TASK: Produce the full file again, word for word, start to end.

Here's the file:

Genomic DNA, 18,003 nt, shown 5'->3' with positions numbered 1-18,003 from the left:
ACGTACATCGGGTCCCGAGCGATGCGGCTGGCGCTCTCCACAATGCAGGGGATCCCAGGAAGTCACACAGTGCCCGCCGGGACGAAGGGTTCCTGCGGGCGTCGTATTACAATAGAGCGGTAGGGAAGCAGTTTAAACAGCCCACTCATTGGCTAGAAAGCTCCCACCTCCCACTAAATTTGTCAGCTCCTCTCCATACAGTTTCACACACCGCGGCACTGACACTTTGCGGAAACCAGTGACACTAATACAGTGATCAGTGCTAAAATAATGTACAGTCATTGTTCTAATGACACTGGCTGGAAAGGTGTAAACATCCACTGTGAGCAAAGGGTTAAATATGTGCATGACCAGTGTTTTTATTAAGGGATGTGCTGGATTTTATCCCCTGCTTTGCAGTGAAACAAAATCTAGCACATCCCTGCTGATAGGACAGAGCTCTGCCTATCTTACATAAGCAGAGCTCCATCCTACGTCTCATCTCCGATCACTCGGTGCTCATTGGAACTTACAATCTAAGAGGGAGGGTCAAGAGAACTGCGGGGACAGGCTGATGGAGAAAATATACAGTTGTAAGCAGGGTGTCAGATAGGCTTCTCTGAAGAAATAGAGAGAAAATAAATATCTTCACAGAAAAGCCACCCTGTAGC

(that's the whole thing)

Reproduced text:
Genomic DNA, 18,003 nt, shown 5'->3' with positions numbered 1-18,003 from the left:
ACGTACATCGGGTCCCGAGCGATGCGGCTGGCGCTCTCCACAATGCAGGGGATCCCAGGAAGTCACACAGTGCCCGCCGGGACGAAGGGTTCCTGCGGGCGTCGTATTACAATAGAGCGGTAGGGAAGCAGTTTAAACAGCCCACTCATTGGCTAGAAAGCTCCCACCTCCCACTAAATTTGTCAGCTCCTCTCCATACAGTTTCACACACCGCGGCACTGACACTTTGCGGAAACCAGTGACACTAATACAGTGATCAGTGCTAAAATAATGTACAGTCATTGTTCTAATGACACTGGCTGGAAAGGTGTAAACATCCACTGTGAGCAAAGGGTTAAATATGTGCATGACCAGTGTTTTTATTAAGGGATGTGCTGGATTTTATCCCCTGCTTTGCAGTGAAACAAAATCTAGCACATCCCTGCTGATAGGACAGAGCTCTGCCTATCTTACATAAGCAGAGCTCCATCCTACGTCTCATCTCCGATCACTCGGTGCTCATTGGAACTTACAATCTAAGAGGGAGGGTCAAGAGAACTGCGGGGACAGGCTGATGGAGAAAATATACAGTTGTAAGCAGGGTGTCAGATAGGCTTCTCTGAAGAAATAGAGAGAAAATAAATATCTTCACAGAAAAGCCACCCTGTAGC